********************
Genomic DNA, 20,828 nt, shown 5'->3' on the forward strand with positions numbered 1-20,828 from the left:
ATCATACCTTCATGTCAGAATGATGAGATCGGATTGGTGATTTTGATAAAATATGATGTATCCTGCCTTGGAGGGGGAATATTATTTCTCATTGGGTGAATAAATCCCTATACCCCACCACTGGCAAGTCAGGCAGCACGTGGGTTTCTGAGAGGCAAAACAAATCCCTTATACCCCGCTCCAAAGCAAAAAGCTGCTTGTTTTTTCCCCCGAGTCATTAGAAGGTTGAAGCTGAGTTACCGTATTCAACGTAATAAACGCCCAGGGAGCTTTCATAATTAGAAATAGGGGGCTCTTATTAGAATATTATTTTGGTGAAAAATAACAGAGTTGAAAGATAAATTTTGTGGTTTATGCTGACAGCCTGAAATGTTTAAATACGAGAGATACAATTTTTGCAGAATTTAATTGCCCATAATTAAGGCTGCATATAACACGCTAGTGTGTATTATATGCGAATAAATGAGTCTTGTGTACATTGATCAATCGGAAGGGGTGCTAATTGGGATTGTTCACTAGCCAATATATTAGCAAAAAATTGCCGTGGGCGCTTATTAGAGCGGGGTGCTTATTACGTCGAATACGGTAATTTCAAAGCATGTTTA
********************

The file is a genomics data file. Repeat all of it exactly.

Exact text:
Genomic DNA, 20,828 nt, shown 5'->3' on the forward strand with positions numbered 1-20,828 from the left:
ATCATACCTTCATGTCAGAATGATGAGATCGGATTGGTGATTTTGATAAAATATGATGTATCCTGCCTTGGAGGGGGAATATTATTTCTCATTGGGTGAATAAATCCCTATACCCCACCACTGGCAAGTCAGGCAGCACGTGGGTTTCTGAGAGGCAAAACAAATCCCTTATACCCCGCTCCAAAGCAAAAAGCTGCTTGTTTTTTCCCCCGAGTCATTAGAAGGTTGAAGCTGAGTTACCGTATTCAACGTAATAAACGCCCAGGGAGCTTTCATAATTAGAAATAGGGGGCTCTTATTAGAATATTATTTTGGTGAAAAATAACAGAGTTGAAAGATAAATTTTGTGGTTTATGCTGACAGCCTGAAATGTTTAAATACGAGAGATACAATTTTTGCAGAATTTAATTGCCCATAATTAAGGCTGCATATAACACGCTAGTGTGTATTATATGCGAATAAATGAGTCTTGTGTACATTGATCAATCGGAAGGGGTGCTAATTGGGATTGTTCACTAGCCAATATATTAGCAAAAAATTGCCGTGGGCGCTTATTAGAGCGGGGTGCTTATTACGTCGAATACGGTAATTTCAAAGCATGTTTA